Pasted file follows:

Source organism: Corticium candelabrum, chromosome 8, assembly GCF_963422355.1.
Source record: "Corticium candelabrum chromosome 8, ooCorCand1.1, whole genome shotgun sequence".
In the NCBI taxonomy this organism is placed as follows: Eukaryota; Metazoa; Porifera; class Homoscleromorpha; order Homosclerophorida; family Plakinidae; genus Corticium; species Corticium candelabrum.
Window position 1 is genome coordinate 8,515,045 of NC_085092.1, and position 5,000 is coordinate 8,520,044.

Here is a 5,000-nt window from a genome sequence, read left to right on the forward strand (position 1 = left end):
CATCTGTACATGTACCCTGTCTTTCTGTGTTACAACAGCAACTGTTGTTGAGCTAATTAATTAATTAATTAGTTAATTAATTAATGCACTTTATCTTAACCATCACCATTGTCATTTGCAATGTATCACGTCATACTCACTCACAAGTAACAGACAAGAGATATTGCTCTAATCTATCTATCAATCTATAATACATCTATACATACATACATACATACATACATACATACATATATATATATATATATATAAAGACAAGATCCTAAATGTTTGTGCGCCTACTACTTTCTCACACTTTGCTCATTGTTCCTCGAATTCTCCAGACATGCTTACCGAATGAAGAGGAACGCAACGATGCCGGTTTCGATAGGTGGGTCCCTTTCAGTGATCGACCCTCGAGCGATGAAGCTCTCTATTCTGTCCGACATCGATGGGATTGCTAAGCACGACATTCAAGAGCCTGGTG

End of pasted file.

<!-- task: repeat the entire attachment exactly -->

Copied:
Source organism: Corticium candelabrum, chromosome 8, assembly GCF_963422355.1.
Source record: "Corticium candelabrum chromosome 8, ooCorCand1.1, whole genome shotgun sequence".
In the NCBI taxonomy this organism is placed as follows: Eukaryota; Metazoa; Porifera; class Homoscleromorpha; order Homosclerophorida; family Plakinidae; genus Corticium; species Corticium candelabrum.
Window position 1 is genome coordinate 8,515,045 of NC_085092.1, and position 5,000 is coordinate 8,520,044.

Here is a 5,000-nt window from a genome sequence, read left to right on the forward strand (position 1 = left end):
CATCTGTACATGTACCCTGTCTTTCTGTGTTACAACAGCAACTGTTGTTGAGCTAATTAATTAATTAATTAGTTAATTAATTAATGCACTTTATCTTAACCATCACCATTGTCATTTGCAATGTATCACGTCATACTCACTCACAAGTAACAGACAAGAGATATTGCTCTAATCTATCTATCAATCTATAATACATCTATACATACATACATACATACATACATACATACATATATATATATATATATATAAAGACAAGATCCTAAATGTTTGTGCGCCTACTACTTTCTCACACTTTGCTCATTGTTCCTCGAATTCTCCAGACATGCTTACCGAATGAAGAGGAACGCAACGATGCCGGTTTCGATAGGTGGGTCCCTTTCAGTGATCGACCCTCGAGCGATGAAGCTCTCTATTCTGTCCGACATCGATGGGATTGCTAAGCACGACATTCAAGAGCCTGGTG